Exactly 10 years ago, 31 October 2008 at 2:10, the developer of the Bitcoin network, Satoshi Nakamoto, published the whitepaper of the cryptocurrency using an email. Now the currency is celebrating its 10th anniversary as the first peer-to-peer version in the form of electronic money.
Bitcoin Whitepaper: 8 Pages of Sheer Innovation
The Bitcoin white paper should be on the reading list of anyone who wants to understand the innovation of the first crypto network supported by a proof-of-work (PoW) system. Although a variety of similar protocols and white papers have been published in the last 10 years, they are not comparable to the results of Satoshi’s white paper or the Bitcoin network itself. Instead of a central control instance, Satoshi describes a “system based on cryptographic evidence rather than trust”.
“A purely peer-to-peer version of electronic money would make it possible to send payments online directly from one party to the next without going through a financial institution,” he wrote to everyone on the email’s recipient list.”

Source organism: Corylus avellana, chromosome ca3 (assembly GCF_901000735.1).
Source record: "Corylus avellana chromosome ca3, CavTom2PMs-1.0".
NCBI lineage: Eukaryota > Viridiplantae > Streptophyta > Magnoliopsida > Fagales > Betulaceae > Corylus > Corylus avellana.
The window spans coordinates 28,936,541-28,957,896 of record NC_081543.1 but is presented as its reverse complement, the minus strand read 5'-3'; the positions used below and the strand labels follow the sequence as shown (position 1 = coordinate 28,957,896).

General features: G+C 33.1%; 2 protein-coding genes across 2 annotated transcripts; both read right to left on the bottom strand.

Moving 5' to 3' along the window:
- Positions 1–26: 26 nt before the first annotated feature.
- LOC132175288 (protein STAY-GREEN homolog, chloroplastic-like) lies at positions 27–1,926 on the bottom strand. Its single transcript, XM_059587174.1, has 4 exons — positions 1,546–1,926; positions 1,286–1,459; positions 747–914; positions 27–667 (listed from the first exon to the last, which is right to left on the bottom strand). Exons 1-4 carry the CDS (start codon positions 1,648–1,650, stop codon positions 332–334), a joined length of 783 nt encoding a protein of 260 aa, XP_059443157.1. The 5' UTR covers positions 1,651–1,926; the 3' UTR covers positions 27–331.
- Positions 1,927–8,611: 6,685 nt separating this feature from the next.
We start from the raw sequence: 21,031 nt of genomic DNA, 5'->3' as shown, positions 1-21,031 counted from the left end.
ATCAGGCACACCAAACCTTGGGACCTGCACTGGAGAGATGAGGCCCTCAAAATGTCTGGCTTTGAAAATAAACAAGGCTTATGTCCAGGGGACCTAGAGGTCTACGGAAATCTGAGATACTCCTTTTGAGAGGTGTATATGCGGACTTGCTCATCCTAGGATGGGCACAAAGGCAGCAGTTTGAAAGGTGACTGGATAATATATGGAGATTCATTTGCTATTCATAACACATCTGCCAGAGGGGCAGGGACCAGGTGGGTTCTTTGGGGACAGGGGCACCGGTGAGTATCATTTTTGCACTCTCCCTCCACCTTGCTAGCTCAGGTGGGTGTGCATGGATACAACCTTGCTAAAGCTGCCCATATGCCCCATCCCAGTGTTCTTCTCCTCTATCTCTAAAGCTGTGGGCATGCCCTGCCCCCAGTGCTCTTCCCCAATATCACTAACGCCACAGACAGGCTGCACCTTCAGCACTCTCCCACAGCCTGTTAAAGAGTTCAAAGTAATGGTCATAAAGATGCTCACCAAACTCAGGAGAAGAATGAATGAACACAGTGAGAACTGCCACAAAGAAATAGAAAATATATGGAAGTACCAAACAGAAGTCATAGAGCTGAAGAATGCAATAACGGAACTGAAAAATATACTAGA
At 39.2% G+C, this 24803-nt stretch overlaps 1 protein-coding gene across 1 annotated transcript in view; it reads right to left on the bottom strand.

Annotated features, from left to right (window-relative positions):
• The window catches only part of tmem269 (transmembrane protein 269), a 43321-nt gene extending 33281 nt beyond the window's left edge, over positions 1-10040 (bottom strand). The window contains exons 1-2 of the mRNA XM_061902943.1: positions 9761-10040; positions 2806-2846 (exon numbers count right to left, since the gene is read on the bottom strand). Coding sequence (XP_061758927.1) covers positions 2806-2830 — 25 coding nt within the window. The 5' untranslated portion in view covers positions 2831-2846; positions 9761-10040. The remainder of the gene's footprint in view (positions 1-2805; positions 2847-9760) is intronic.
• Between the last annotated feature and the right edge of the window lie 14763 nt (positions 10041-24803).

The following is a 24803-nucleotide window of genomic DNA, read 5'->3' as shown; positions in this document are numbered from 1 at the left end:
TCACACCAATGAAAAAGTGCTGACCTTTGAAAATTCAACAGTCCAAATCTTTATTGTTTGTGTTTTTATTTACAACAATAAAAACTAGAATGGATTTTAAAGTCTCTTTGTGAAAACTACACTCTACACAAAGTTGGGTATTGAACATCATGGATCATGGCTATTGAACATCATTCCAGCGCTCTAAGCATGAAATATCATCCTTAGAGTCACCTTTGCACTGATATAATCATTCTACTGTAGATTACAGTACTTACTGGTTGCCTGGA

Resisting the Byzantine error
In comparison to other theoretical papers on digital coins, the original whitepaper briefly describes the essence of the network before it went online on January 3, 2009. Since then, we have been able to follow the development of the Bitcoin network, the price development of the cryptocurrency and the expansion of the reach.
We were also able to see how the system has resisted problems such as the Byzantine error for 10 years. “The network stamps transactions by subdividing them into a continuous chain with a proof-of-work based on the hashrate, creating a database that cannot be changed without changing the proof-of-work,” wrote Satoshi.
He also explained:
“The system is secure as long as honest nodes together have more CPU power than a cooperating group of attacker nodes.”
Since then, the Bitcoin whitepaper has changed the lives of many people. Online merchants no longer have to rely on financial institutions to process electronic payments. The road has not always been easy for Bitcoin supporters. Market slumps, legal hurdles or disunity within the community have marked the development of the cryptocurrency. However, Bitcoin fans agree that we are still at the beginning of the financial revolution that started the coin we love.